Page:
Thus, as it stands, forging a regulatory pathway for treatments of a common, disabling (and in some cases indirectly lethal) feature of aging involves two distinct steps: first, persuade the scientific and clinical communities that a particular symptomology of aging can and should be treated, and second, persuade the FDA that everyone else is persuaded. But this is not insurmountable. The European Working Group on Sarcopenia in Older People published a “practical clinical definition and consensus diagnostic criteria for agerelated sarcopenia” in 2010[21], which was followed by a consensus definition from The International Working Group on Sarcopenia in 2011[22]. In the U.S., the Foundation for the National Institutes of Health, the National Institute on Aging, and the FDA held a Sarcopenia Consensus Summit on May 8-11, 2012.[23] A number of clinically meaningful end points have been proposed for assessing treatment efficacy[24], including patient-reported outcomes.[25] Under appropriate regulatory supervision, medicalization of sarcopenia would help older persons maintain or even regain functional independence and quality of life — and perhaps boost lifespan, via a reduction in comorbidity with diseases like osteoporosis.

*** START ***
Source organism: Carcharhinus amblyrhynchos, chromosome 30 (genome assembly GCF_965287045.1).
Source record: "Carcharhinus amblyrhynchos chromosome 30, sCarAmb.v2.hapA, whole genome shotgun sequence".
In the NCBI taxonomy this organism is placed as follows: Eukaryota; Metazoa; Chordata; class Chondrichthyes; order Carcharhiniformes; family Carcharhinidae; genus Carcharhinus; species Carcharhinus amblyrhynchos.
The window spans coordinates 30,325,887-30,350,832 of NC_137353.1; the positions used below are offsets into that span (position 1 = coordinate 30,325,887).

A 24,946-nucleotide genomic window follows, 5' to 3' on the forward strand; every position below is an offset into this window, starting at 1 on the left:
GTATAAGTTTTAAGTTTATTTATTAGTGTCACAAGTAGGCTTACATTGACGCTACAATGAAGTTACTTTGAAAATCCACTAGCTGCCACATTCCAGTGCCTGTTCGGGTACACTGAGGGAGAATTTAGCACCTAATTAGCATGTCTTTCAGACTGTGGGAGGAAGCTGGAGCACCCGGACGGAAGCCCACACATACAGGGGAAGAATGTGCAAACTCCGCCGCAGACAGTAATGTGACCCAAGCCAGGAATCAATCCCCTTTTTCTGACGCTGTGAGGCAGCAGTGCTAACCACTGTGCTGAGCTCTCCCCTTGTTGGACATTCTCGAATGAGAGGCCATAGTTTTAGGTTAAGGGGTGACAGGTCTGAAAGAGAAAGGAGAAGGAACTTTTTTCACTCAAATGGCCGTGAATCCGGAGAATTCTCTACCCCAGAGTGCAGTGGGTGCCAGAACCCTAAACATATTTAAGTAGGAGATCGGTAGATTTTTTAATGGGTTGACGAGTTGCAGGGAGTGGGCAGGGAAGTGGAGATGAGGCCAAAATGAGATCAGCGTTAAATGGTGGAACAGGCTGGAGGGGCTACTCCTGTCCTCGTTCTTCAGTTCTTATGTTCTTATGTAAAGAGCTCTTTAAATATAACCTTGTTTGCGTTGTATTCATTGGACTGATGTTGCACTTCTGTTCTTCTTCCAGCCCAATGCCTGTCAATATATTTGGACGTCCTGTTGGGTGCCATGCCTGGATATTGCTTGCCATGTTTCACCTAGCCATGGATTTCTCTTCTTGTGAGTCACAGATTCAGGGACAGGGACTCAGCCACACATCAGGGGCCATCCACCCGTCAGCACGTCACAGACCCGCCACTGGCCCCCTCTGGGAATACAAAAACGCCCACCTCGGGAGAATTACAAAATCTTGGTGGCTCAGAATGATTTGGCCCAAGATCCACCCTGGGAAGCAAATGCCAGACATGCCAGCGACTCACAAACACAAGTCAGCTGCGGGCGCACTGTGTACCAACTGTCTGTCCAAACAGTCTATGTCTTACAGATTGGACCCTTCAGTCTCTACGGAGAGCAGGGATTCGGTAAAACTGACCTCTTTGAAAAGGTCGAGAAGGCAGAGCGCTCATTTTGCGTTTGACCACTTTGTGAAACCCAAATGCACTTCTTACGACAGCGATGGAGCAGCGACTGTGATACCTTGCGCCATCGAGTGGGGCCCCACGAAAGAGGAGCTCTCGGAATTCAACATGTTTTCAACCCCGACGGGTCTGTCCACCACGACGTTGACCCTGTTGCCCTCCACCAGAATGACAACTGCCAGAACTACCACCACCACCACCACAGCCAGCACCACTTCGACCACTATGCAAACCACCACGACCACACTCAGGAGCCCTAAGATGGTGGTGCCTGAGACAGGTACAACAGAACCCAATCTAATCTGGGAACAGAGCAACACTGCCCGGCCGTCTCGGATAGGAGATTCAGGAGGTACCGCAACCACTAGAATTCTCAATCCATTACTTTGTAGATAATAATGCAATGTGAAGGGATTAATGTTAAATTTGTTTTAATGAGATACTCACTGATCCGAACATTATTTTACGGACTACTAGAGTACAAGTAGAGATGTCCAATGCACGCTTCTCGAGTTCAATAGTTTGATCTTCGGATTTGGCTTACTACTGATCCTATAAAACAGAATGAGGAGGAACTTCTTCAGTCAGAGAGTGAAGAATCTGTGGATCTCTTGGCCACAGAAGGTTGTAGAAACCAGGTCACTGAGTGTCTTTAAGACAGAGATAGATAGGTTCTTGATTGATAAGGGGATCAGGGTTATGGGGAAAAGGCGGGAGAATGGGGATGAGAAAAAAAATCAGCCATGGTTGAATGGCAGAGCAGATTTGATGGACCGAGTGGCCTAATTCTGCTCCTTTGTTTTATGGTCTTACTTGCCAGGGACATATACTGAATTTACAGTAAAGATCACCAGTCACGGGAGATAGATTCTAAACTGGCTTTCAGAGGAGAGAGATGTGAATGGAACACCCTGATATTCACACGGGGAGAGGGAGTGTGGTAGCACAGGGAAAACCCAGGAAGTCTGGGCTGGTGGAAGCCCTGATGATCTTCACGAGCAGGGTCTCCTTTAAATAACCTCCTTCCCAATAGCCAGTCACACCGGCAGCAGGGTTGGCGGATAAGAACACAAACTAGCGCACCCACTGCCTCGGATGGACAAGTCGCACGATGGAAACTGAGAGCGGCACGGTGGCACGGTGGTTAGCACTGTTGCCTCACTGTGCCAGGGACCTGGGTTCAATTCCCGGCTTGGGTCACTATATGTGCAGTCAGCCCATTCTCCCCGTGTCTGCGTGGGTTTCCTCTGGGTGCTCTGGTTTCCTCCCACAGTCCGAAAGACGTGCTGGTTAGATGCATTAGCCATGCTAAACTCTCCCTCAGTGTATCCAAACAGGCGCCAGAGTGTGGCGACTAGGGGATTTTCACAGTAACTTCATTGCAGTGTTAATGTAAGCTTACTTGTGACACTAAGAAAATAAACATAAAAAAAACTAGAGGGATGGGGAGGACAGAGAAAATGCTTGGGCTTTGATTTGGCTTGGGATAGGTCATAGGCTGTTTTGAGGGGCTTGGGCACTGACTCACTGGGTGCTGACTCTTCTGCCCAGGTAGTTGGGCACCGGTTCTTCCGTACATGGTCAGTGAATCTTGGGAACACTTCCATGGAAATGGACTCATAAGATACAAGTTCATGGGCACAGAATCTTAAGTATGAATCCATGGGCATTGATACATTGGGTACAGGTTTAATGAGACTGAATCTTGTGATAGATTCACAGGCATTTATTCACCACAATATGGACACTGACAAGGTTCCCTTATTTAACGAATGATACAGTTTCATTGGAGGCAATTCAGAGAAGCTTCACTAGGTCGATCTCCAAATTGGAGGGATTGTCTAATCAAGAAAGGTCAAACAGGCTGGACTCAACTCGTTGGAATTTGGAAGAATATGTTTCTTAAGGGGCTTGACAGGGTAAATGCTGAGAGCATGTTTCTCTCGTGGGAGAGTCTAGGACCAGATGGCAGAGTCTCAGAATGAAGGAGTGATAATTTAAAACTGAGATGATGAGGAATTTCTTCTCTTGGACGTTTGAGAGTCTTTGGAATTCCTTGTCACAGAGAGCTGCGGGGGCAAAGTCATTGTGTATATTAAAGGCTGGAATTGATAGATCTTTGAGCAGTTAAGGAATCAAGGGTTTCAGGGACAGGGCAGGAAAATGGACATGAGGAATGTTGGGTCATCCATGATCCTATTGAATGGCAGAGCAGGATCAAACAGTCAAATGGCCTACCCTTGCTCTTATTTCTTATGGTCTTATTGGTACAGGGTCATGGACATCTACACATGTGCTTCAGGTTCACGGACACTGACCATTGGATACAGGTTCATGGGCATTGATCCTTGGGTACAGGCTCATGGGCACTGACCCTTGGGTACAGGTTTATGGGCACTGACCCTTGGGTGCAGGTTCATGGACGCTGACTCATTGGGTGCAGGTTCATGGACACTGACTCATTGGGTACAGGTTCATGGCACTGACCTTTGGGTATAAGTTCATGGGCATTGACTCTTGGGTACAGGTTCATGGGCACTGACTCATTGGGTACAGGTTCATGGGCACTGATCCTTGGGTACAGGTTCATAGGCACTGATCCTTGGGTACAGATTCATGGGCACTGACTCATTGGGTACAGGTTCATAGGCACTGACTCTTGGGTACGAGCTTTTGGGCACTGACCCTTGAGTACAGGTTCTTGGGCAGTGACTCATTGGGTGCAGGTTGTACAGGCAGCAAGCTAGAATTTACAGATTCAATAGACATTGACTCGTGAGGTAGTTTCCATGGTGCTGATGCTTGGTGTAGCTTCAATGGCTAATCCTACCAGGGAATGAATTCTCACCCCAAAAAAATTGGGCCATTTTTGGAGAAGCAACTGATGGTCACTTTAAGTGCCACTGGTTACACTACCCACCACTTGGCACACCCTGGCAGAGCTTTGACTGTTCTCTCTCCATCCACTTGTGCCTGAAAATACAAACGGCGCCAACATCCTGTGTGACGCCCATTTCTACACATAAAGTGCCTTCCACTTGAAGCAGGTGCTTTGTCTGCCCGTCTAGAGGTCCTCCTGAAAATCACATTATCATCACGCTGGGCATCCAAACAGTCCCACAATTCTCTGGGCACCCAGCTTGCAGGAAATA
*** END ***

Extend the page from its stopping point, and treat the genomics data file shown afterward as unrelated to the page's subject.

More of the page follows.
The problem of causally interrelated disease states